That is probably the best thing that I can say about Ghostbusters 2016.  It will not stick with you and after a little while you'll probably forget all about it.
The writing in this movie is atrocious. The only part that I genuinely enjoyed was the opening scene at the museum, and even that had its issues. (What museum docent is going to just walk away, leaving a fallen object on the floor?)
After that, ladies and gentlemen, it is all down hill.  A slow tobogan ride to boredom.  
The characters are flat and lack chemistry.  McCarthy and Wiig's characters are meant to have a history together, but that never comes through in this movie.  Their relationship is plastic and fake, ultimately making one of the final scenes in the movie feel the same way.  Kate McKinnon's character is just annoying and I can't figure out why Leslie Jones's character would even stick around with the other three?  As for Chris Hemsworth? Eye candy can only do so much.
The villain, played by Neil Casey, is just as bad.  There's nothing particularly malevolent about him. Everybody says he's a weird guy, but outside of his interaction with Leslie Jones's character, we get no sense of that.  We get no backstory, no real motivation for why he's doing what he's doing.
Now, in fairness there's been a lot of commentary that all the men in this movie are portrayed as idiots or dicks.  This isn't really accurate; everyone in this movie is a dick, men and women. If there were kids or dogs in this movie, and I didn't notice either, they would probably have been dicks as well.
Overall, this movie was just a big bore.  It is two hours of your life that you will NEVER GET BACK.
Spare yourself that, please, gentle readers.
You'll thank me for it later.

Thursday, July 14, 2016

#AfterNice

No more prayers now.
No more breast-beating and tears.
Just the Sword of War.

The blade falls quickly.
Lop! Lop! Lop! See the heads roll?
Too little. Too late.

Another day comes.
Another atrocity.
The Sword is too slow.

Now come the bullets.
Tearing through the soft, red flesh.
Still not fast enough.

So out come the bombs.
Whistling as they plummet,
birthing fiery death.

Then there will be peace.
Finally, there will be quiet.
The quiet of death.

Will God weep for us?
Or just sigh in sad relief,
that we killed ourselves?

His hands are bloodless.
(At least, in this instance.)
We picked up the Sword.

No more prayers now.
Just the gray, silent landscape
and the Sword of War.

Tuesday, July 12, 2016

Grateful

"Gee, Grandpa. What was it like when you were young?"
Joe shifted his grandson to his other leg, and smiled at him.
"Oh. The world was very different, Billy.  We didn't have cable television or wi-fi. The only phones around were connected to your house, by wires and chords.  And you couldn't play games on them at all!"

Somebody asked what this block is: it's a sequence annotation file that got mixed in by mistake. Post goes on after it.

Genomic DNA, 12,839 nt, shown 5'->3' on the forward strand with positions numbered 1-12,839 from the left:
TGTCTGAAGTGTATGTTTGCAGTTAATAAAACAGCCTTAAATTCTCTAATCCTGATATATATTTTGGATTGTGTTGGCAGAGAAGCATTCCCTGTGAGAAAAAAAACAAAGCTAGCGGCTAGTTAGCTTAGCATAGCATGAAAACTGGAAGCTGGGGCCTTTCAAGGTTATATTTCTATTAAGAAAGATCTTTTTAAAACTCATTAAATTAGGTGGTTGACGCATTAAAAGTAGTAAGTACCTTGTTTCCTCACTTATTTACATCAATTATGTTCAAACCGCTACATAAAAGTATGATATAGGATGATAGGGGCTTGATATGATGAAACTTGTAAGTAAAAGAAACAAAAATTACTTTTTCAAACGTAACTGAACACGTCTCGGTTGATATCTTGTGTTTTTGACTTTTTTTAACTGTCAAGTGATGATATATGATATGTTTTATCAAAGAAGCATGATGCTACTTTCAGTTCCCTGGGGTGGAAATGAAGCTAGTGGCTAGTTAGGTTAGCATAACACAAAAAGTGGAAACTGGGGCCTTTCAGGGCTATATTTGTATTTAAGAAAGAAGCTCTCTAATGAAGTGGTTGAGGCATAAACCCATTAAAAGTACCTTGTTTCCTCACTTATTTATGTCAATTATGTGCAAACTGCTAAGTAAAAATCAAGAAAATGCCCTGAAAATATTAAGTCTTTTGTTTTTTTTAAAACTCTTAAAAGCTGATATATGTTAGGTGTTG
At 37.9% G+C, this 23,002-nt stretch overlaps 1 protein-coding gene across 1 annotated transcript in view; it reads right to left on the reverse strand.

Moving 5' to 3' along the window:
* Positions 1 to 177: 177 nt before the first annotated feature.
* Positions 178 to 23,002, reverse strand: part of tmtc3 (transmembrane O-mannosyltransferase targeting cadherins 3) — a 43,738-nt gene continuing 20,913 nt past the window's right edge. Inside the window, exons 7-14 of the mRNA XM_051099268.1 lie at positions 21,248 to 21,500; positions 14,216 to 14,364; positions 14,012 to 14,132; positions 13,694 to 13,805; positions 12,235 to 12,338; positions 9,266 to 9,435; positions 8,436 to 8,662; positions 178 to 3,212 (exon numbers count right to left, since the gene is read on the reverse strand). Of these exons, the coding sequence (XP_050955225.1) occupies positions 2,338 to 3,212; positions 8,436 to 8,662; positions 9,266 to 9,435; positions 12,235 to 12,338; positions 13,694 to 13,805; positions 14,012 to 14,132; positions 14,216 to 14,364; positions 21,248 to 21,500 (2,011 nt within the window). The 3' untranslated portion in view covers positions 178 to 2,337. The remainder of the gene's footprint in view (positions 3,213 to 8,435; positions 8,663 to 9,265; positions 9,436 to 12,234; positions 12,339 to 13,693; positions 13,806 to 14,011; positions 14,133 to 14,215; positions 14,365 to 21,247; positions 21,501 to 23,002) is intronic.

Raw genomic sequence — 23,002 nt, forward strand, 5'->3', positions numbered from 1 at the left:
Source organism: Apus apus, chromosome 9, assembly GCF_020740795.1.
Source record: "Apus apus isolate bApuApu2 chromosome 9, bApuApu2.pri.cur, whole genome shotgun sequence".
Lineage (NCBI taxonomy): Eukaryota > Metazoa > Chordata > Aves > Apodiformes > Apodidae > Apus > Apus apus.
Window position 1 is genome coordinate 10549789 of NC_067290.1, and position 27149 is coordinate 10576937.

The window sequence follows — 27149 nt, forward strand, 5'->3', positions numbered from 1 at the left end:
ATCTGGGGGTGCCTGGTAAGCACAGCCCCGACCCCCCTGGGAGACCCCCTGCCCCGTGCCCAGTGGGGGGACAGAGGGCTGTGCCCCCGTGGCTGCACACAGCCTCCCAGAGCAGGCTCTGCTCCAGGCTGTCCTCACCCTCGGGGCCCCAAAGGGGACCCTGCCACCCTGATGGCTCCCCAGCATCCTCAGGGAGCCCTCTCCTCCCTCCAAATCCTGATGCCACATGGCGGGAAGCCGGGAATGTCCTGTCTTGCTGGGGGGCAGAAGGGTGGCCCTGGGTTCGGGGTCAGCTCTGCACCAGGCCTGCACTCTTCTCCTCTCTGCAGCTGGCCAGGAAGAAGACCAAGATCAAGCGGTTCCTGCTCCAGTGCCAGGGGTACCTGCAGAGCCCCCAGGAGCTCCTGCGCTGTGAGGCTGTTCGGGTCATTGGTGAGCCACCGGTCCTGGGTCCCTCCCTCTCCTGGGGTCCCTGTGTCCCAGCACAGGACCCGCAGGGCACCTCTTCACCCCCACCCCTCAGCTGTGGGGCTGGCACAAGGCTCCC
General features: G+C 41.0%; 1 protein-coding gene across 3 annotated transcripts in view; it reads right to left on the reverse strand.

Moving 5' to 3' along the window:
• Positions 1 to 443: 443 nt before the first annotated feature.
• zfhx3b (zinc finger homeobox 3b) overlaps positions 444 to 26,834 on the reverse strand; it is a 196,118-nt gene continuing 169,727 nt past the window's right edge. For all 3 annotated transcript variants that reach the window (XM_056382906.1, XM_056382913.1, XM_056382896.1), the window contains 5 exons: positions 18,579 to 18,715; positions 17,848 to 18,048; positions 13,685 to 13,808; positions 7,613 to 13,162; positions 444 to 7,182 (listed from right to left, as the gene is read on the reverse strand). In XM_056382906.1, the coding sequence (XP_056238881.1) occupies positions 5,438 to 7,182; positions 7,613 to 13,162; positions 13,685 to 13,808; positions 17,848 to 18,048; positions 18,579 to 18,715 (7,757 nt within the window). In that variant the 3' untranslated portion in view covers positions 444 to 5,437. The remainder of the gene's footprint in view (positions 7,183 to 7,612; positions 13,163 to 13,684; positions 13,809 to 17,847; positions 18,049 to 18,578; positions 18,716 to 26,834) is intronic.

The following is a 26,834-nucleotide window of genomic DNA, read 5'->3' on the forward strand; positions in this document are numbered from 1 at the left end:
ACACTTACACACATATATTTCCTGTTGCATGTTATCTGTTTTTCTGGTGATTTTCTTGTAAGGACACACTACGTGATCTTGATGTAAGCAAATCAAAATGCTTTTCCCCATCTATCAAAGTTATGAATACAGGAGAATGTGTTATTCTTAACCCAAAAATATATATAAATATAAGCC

"Gosh, Grandpa. That sounds really fucking boring."
"Well, it didn't seem that way."  Joe turned and looked out the front window of his small house. Through the bars, he could see smoke rising in the distance.
"There weren't all these riots and shootings either," the old man continued.  "And no reality television. People used to have standards."
In the distance, Joe heard the sudden pop-pop-pop of gunfire.  He didn't even flinch any more when he heard gunshots.
He looked at his 'grandson' and sighed.
"People still had hope for the future," he said.
Billy stared up at Joe with bright, button eyes.  His wooden jaw worked up and down.
"Wow, Grandpa. I guess people were pretty stupid back then, huh?"
"I guess so," admitted Joe.  "I just thank God you're not a real boy, Billy."
He drew his hand, wrinkled and arthritic, from the back of the puppet.  He considered Billy for a moment; the blank, bright button eyes, the cherubic cheeks, dabbed with red paint; painted dark hair.
If I'd had a boy, would he have looked like this? Joe wondered.
Would he be here, at this moment? Or would he be out there somewhere? A policeman. A soldier. Trying to hold everything together.
But it was a moot question. Joe hadn't had children. He'd never fallen in love.
Oh sure, there had been a couple of ladies that he could have married. In his forties, he'd thought about it.  But forty was too old to start a family and, well, he hadn't been in love.  He didn't want to get married out of desperation, just because some imaginary clock was ticking down the minutes of his life.
He stood and carried Billy back to the closet, where he stowed the puppet.  Outside the house, a fire engine screeched past.
Returning to the front room, Joe pulled the blinds and turned off the light. Grateful it was just him.

Tuesday, June 28, 2016

Messengers


Waiting in the dark,
wings spread in quiet welcome.
What word do they bring?